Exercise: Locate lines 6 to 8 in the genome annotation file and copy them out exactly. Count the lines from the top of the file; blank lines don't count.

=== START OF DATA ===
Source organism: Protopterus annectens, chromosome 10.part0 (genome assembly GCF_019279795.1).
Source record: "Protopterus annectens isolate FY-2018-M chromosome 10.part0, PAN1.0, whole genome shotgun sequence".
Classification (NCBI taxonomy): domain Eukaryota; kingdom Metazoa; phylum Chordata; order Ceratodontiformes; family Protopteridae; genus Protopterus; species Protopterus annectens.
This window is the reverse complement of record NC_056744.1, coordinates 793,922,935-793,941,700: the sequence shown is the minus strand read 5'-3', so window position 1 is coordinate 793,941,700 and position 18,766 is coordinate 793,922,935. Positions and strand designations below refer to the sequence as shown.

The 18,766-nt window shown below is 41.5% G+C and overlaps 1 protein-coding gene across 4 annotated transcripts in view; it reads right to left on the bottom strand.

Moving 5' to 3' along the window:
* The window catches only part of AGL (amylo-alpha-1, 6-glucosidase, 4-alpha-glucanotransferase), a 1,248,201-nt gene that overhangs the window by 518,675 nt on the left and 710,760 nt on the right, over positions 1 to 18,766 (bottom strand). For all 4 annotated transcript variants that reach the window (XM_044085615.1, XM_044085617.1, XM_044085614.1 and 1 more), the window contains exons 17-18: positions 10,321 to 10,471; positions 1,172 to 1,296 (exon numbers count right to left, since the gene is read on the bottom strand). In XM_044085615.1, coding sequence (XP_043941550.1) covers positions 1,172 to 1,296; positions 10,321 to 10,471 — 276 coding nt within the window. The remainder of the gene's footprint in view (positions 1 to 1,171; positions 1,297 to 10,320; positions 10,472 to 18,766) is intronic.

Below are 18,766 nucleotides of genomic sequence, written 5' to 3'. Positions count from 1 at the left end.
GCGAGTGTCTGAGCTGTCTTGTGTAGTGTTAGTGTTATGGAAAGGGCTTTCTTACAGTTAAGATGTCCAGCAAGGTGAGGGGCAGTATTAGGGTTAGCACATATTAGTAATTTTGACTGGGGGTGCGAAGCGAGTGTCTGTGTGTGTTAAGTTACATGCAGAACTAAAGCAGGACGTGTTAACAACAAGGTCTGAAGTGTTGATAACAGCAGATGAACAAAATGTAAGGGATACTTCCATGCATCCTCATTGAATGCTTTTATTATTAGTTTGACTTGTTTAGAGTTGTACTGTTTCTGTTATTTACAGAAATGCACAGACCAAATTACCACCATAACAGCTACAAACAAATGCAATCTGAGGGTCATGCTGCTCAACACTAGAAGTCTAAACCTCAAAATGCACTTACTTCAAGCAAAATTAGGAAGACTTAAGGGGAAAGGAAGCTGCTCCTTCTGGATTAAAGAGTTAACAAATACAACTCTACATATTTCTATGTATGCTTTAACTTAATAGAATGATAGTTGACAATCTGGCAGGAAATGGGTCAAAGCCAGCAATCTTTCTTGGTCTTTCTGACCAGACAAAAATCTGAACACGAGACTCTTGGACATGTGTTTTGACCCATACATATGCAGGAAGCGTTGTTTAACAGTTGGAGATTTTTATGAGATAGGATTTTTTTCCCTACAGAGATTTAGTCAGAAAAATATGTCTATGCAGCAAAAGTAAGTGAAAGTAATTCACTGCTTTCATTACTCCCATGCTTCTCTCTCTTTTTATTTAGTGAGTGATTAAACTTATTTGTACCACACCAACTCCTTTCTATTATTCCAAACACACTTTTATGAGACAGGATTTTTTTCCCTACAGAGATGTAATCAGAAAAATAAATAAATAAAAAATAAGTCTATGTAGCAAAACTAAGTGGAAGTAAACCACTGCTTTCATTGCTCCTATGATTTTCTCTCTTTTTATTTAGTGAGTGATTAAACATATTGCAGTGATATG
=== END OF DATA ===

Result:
Moving 5' to 3' along the window:
* The window catches only part of AGL (amylo-alpha-1, 6-glucosidase, 4-alpha-glucanotransferase), a 1,248,201-nt gene that overhangs the window by 518,675 nt on the left and 710,760 nt on the right, over positions 1 to 18,766 (bottom strand). For all 4 annotated transcript variants that reach the window (XM_044085615.1, XM_044085617.1, XM_044085614.1 and 1 more), the window contains exons 17-18: positions 10,321 to 10,471; positions 1,172 to 1,296 (exon numbers count right to left, since the gene is read on the bottom strand). In XM_044085615.1, coding sequence (XP_043941550.1) covers positions 1,172 to 1,296; positions 10,321 to 10,471 — 276 coding nt within the window. The remainder of the gene's footprint in view (positions 1 to 1,171; positions 1,297 to 10,320; positions 10,472 to 18,766) is intronic.

Below are 18,766 nucleotides of genomic sequence, written 5' to 3'. Positions count from 1 at the left end.